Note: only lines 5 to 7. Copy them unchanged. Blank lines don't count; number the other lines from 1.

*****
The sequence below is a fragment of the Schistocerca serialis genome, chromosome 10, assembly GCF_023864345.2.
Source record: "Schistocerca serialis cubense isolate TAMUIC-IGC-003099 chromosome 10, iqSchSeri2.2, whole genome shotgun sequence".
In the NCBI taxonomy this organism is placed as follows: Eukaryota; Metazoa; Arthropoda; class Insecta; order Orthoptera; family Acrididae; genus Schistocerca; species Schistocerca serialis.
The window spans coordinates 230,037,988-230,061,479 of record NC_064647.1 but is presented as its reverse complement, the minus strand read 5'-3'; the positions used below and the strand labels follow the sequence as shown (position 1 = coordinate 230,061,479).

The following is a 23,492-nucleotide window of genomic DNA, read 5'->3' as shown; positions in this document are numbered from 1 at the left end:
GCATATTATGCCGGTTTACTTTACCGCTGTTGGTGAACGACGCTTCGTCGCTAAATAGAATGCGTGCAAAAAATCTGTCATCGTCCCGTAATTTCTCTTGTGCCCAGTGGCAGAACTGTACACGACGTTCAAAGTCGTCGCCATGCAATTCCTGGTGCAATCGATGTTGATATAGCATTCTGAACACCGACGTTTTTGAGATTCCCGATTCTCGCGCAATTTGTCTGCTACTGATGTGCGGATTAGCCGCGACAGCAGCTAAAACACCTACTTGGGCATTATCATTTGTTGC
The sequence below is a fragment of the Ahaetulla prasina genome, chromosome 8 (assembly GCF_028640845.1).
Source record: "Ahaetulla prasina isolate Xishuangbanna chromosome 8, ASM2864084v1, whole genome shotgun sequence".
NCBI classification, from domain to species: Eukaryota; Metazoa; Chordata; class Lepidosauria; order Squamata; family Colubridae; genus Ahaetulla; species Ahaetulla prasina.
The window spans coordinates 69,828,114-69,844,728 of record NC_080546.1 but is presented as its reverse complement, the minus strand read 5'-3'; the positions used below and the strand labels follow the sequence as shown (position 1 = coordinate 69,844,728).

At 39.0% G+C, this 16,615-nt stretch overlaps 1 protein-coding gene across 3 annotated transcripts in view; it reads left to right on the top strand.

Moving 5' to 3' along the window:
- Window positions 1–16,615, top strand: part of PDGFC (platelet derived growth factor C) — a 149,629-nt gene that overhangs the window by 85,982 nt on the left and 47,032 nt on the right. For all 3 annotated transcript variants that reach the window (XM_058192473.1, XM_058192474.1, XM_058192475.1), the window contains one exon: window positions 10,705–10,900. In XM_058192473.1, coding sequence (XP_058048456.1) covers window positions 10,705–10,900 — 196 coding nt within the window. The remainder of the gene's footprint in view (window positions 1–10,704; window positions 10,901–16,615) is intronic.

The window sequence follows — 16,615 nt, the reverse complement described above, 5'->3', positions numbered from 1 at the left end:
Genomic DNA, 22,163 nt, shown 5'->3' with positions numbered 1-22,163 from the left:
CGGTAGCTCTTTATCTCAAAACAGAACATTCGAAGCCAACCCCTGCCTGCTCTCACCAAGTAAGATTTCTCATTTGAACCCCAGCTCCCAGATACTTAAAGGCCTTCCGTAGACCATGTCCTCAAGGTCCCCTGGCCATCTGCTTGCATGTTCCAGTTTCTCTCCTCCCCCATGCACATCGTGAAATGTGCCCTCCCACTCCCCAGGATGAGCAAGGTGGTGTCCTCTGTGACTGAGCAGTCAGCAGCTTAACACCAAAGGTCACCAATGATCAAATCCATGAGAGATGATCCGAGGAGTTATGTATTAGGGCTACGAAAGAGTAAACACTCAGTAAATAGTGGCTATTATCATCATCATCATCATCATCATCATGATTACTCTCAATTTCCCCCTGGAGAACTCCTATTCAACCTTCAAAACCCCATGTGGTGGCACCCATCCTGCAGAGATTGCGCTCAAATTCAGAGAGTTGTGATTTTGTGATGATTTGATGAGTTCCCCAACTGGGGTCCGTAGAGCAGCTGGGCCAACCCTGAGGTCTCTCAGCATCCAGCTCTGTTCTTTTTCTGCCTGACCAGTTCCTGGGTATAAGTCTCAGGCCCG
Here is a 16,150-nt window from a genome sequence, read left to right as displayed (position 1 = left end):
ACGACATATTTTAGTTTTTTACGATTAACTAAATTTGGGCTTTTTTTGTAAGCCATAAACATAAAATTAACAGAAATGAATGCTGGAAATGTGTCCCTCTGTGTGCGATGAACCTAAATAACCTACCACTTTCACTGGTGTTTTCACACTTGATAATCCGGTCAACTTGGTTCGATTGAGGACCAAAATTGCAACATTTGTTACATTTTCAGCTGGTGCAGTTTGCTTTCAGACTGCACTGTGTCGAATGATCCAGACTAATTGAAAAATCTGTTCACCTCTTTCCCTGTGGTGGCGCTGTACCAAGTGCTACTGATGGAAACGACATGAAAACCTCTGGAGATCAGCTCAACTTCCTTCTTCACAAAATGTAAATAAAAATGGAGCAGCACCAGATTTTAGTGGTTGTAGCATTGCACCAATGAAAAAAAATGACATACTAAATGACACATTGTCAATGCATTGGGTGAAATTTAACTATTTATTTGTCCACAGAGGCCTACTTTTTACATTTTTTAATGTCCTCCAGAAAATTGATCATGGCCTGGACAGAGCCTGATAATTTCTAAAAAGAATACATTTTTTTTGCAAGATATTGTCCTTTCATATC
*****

The following is a 23,492-nucleotide window of genomic DNA, read 5'->3' as shown; positions in this document are numbered from 1 at the left end:
GCATATTATGCCGGTTTACTTTACCGCTGTTGGTGAACGACGCTTCGTCGCTAAATAGAATGCGTGCAAAAAATCTGTCATCGTCCCGTAATTTCTCTTGTGCCCAGTGGCAGAACTGTACACGACGTTCAAAGTCGTCGCCATGCAATTCCTGGTGCAATCGATGTTGATATAGCATTCTGAACACCGACGTTTTTGAGATTCCCGATTCTCGCGCAATTTGTCTGCTACTGATGTGCGGATTAGCCGCGACAGCAGCTAAAACACCTACTTGGGCATTATCATTTGTTGC
The sequence below is a fragment of the Ahaetulla prasina genome, chromosome 8 (assembly GCF_028640845.1).